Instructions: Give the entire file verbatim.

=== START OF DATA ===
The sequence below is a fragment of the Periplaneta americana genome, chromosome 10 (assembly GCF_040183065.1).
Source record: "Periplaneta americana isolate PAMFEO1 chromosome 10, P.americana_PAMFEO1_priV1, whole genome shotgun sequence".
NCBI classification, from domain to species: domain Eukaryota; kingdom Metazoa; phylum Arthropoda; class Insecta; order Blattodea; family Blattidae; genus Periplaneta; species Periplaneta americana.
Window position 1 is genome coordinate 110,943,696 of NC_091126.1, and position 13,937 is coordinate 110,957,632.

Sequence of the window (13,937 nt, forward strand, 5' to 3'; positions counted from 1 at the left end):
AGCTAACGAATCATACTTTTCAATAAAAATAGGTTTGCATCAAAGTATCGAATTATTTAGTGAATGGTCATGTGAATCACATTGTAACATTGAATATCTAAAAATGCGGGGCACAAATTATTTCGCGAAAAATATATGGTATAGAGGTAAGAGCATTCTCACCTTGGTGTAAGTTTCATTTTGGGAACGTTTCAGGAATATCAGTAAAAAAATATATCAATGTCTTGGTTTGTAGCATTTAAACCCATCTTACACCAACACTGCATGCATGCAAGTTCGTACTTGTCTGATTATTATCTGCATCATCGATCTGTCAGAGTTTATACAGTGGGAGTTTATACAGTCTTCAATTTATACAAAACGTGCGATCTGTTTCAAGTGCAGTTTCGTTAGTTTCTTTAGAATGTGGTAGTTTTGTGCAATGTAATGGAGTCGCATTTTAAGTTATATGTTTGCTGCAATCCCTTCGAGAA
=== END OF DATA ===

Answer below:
The sequence below is a fragment of the Periplaneta americana genome, chromosome 10 (assembly GCF_040183065.1).
Source record: "Periplaneta americana isolate PAMFEO1 chromosome 10, P.americana_PAMFEO1_priV1, whole genome shotgun sequence".
NCBI classification, from domain to species: domain Eukaryota; kingdom Metazoa; phylum Arthropoda; class Insecta; order Blattodea; family Blattidae; genus Periplaneta; species Periplaneta americana.
Window position 1 is genome coordinate 110,943,696 of NC_091126.1, and position 13,937 is coordinate 110,957,632.

Sequence of the window (13,937 nt, forward strand, 5' to 3'; positions counted from 1 at the left end):
AGCTAACGAATCATACTTTTCAATAAAAATAGGTTTGCATCAAAGTATCGAATTATTTAGTGAATGGTCATGTGAATCACATTGTAACATTGAATATCTAAAAATGCGGGGCACAAATTATTTCGCGAAAAATATATGGTATAGAGGTAAGAGCATTCTCACCTTGGTGTAAGTTTCATTTTGGGAACGTTTCAGGAATATCAGTAAAAAAATATATCAATGTCTTGGTTTGTAGCATTTAAACCCATCTTACACCAACACTGCATGCATGCAAGTTCGTACTTGTCTGATTATTATCTGCATCATCGATCTGTCAGAGTTTATACAGTGGGAGTTTATACAGTCTTCAATTTATACAAAACGTGCGATCTGTTTCAAGTGCAGTTTCGTTAGTTTCTTTAGAATGTGGTAGTTTTGTGCAATGTAATGGAGTCGCATTTTAAGTTATATGTTTGCTGCAATCCCTTCGAGAA